Nearly four decades ago I met with staff members from our Christian school to discuss a student that had cheated on an exam, who when confronted had blatantly lied about the matter. Several excuses for her behaviour were brought forward; “she is new to our school…from a different culture…is struggling with insecurity” and “is it really such a big deal?” My response was simply, “Where I come from it’s called lying and should not be ignored or normalized.” The incident reminded me of Austin O’Malley’s aphorism on honesty. He wrote, “Those who believe it is all right to tell little white lies soon grow colour blind.”
Dishonesty is serious and injurious. Proverbs 12:24 says, “The Lord detests lying lips, but He delights in people who are trustworthy” and the ninth commandment demands “You must not lie.” (Exodus 20:16)
To overcome dishonesty in our lives we must begin by admitting that we are not only capable but culpable – we have all lied and to deny such is simply to add another falsehood to the list. This is not to suggest that we are all chronic or pathological liars. It is to propose that first, we have all struggled in this area and second, we probably lie more than we think we do. This is so, because in principle a lie is not just blatantly stated untruths, but may be a partial or half-truth, the omission of truth, the deliberate clouding or veiling of truth, or simply disseminating information from our personal perspective, which will always lack objectivity and be geared to making us look good.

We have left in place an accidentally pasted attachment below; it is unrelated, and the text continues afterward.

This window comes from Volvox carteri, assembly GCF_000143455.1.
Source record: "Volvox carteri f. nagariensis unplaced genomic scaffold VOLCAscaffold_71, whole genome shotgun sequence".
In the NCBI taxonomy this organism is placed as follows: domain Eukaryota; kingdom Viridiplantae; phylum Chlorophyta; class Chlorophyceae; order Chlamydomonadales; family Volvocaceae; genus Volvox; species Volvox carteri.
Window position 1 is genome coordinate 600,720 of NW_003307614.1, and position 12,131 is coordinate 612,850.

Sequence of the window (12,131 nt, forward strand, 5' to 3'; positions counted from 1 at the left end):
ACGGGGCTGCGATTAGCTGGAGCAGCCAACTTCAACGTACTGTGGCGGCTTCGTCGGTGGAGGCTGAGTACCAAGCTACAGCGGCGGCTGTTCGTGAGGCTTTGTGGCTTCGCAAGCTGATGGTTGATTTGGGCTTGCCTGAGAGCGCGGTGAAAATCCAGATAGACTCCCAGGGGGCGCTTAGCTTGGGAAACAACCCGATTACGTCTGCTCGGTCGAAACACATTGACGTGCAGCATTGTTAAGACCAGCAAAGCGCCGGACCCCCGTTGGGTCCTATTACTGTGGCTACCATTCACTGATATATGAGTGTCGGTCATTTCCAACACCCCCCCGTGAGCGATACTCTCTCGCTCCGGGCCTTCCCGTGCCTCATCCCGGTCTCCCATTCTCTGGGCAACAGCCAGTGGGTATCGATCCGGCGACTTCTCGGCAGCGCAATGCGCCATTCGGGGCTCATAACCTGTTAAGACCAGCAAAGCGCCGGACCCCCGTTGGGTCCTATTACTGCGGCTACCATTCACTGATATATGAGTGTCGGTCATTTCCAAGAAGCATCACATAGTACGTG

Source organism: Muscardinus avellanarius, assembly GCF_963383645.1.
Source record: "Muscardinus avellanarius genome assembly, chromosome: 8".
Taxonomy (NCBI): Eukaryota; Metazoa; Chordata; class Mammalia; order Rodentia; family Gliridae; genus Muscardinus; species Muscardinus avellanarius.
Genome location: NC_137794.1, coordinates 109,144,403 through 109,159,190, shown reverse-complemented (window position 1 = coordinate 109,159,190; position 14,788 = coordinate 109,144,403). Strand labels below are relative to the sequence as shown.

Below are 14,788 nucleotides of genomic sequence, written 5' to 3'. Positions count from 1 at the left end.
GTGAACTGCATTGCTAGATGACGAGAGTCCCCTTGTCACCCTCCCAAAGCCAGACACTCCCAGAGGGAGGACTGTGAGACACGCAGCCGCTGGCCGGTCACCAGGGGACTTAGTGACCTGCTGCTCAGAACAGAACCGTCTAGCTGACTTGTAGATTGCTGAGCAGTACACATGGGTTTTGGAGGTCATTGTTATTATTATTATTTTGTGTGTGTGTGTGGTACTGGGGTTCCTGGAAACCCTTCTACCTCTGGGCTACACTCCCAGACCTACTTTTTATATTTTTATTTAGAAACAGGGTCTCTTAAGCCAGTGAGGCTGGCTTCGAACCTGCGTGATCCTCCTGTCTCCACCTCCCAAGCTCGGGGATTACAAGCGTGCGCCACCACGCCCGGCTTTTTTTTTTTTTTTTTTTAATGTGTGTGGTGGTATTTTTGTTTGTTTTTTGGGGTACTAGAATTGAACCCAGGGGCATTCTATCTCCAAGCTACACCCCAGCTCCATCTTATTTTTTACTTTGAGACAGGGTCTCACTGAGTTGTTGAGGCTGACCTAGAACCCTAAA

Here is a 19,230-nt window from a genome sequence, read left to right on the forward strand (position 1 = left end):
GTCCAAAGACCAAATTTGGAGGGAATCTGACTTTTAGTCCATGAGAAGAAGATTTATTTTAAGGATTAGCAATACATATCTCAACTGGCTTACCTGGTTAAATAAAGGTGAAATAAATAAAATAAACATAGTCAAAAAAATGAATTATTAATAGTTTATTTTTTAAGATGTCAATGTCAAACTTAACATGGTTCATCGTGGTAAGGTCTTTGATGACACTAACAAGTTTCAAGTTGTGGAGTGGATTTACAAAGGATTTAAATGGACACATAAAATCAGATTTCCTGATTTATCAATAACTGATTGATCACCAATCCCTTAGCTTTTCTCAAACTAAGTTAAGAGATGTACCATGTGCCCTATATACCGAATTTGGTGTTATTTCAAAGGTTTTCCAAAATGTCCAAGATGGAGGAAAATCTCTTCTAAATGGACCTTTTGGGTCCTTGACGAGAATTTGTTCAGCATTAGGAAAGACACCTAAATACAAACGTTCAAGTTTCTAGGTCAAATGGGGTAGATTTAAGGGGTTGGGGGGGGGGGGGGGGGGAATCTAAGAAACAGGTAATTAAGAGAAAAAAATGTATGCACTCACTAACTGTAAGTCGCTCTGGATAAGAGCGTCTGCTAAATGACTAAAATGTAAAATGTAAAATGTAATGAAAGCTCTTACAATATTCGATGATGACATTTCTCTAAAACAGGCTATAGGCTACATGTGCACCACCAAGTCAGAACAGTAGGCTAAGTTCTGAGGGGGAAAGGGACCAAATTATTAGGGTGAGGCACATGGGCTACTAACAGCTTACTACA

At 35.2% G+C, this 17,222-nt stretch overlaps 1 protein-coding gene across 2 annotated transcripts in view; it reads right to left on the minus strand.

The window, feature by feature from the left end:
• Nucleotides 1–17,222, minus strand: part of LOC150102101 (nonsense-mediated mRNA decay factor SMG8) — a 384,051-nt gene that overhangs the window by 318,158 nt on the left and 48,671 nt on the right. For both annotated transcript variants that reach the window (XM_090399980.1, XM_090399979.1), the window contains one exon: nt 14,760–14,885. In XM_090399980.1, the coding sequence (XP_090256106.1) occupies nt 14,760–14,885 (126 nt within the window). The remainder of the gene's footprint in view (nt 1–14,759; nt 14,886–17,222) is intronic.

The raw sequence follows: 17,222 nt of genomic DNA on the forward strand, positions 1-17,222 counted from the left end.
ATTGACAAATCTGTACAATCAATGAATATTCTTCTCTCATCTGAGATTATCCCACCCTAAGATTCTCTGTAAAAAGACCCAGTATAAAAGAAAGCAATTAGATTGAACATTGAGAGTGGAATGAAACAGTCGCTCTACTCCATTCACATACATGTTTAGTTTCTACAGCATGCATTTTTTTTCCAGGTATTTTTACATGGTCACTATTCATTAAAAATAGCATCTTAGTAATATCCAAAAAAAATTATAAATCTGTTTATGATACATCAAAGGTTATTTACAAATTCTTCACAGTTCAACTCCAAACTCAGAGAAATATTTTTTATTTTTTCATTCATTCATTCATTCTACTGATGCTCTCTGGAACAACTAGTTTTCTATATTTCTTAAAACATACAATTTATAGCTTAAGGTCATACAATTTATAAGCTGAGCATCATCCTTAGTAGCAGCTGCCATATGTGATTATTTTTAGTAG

Lying is not only insidious and harmful but it is also, by nature, addictive and habit-forming. Lies are counterproductive in terms of what they accomplish, but they are very productive in terms of giving birth to new lies. One lie tends to precipitate another, often beginning with denial of the first, and then adding new lies to cover previous falsehoods. Not only is this endless, but it is also futile. As Abraham Lincoln said, “No man has a good enough memory to be a successful liar”.
Every liar will ultimately be caught. The moment of being found a liar is hurtful and embarrassing; relationships are injured and trust erodes. These alone should provide powerful motivation for not lying. However, the fact that God knows of our lies before they are uttered should, especially for believers, be the paramount motive for being honest.
Since lying begins internally and manifests externally, it is the internal that needs help. David’s prayer in Psalm 51:10 is quite applicable. He prayed, “God, create a pure heart in me and renew a right attitude within me.”
Ephesians 4:25 tells us how we can know that we’ve been cured of lying. It says, “…put away lying and speak the truth…” It is not enough to stop lying; the cessation of lies is required, but the inception and practice of speaking the truth is indispensable.